Sacred Sites for Secular Times: 50 Commemorative Experiences in Western North Carolina by Rob Neufeld Among the many sites dedicated to history, there are some—both overbooked and overlooked—that provide full and moving experiences. They involve a physical component, connecting to landscape; an imaginative one, entering other times and minds; and an interactive one, maintaining relevance. The entries in this book help create full experiences through descriptive…See More
In honor of my blog Plant Whatever Brings You Joy's 10th Blogiversary I've posted a chapter from my book Plant Whatever Brings You Joy: Blessed Wisdom from the Garden. This particular chapter was also excerpted in Fairview's GreenPrints magazine, which was greatly appreciated. Read more here: http://plantwhateverbringsyoujoy.com/aim-for-beauty/…See More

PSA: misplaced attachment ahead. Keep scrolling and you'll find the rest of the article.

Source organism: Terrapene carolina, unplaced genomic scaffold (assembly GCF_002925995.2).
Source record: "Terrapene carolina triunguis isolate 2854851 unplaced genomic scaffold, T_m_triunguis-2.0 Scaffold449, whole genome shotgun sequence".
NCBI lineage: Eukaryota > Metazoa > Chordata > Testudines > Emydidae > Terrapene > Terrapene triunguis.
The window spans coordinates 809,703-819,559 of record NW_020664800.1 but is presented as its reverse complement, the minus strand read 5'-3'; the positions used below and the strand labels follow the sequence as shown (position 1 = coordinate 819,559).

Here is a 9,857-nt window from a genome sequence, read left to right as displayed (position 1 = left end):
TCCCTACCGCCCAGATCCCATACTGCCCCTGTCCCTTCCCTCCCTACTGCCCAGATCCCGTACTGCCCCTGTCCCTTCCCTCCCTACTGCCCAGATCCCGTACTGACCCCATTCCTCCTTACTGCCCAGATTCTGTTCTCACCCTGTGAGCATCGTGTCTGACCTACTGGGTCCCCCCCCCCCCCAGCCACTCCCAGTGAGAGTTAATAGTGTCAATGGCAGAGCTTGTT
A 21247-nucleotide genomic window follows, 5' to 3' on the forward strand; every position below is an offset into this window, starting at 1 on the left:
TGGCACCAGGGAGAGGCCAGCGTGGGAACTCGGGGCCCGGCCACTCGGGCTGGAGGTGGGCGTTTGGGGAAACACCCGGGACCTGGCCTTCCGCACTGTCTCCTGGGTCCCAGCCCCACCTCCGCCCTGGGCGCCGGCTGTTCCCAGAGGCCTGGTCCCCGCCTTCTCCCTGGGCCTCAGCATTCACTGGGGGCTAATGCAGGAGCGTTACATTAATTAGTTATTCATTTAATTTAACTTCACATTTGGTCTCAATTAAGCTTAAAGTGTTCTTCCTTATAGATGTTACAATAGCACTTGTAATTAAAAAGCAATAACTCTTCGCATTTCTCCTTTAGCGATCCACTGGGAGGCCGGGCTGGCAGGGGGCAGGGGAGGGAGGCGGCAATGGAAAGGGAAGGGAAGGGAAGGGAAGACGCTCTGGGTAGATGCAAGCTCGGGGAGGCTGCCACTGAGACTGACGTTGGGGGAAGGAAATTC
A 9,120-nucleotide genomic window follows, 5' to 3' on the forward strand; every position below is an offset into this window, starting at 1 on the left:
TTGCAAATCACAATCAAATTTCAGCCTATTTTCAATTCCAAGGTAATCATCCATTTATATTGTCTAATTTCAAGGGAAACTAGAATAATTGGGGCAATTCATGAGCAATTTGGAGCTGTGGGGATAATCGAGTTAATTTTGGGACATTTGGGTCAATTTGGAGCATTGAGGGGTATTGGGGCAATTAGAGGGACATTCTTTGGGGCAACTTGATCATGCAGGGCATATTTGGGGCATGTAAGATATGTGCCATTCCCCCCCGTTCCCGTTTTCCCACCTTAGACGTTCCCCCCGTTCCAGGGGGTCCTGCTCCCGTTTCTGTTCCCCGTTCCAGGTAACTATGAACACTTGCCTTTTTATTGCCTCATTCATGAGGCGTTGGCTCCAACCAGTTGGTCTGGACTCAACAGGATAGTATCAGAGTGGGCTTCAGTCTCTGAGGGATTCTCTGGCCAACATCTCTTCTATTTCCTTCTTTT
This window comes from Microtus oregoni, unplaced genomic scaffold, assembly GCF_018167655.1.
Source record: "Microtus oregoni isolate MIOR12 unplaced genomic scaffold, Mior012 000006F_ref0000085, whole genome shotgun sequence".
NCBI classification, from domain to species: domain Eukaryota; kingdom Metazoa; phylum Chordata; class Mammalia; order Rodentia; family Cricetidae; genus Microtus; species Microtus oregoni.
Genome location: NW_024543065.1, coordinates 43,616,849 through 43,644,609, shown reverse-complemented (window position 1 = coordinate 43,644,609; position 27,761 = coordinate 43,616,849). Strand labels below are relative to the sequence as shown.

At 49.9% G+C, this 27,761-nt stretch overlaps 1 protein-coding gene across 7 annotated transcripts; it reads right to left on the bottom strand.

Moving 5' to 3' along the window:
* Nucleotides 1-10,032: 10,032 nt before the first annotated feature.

McCrumb sees stories behind haunting ghost by Rob NeufeldPHOTO: Sharyn McCrumb and her dog Arthur, 2017. Photo by Laura Palmer, courtesy, Sharyn McCrumb In “The Unquiet Grave,” Sharyn McCrumb once again demonstrates her mastery at turning a folktale into something larger, different, and greater.The legend of the…See More
HISTORIC PHOTO James Vester Miller James Vester Miller had been a boy when his mother, a Rutherfordton slave, had responded to Emancipation by taking her three children to Asheville and getting a job as a cook in a boardinghouse—some say Julia Wolfe’s boardinghouse, Old Kentucky Home. Growing up, Miller hung…See More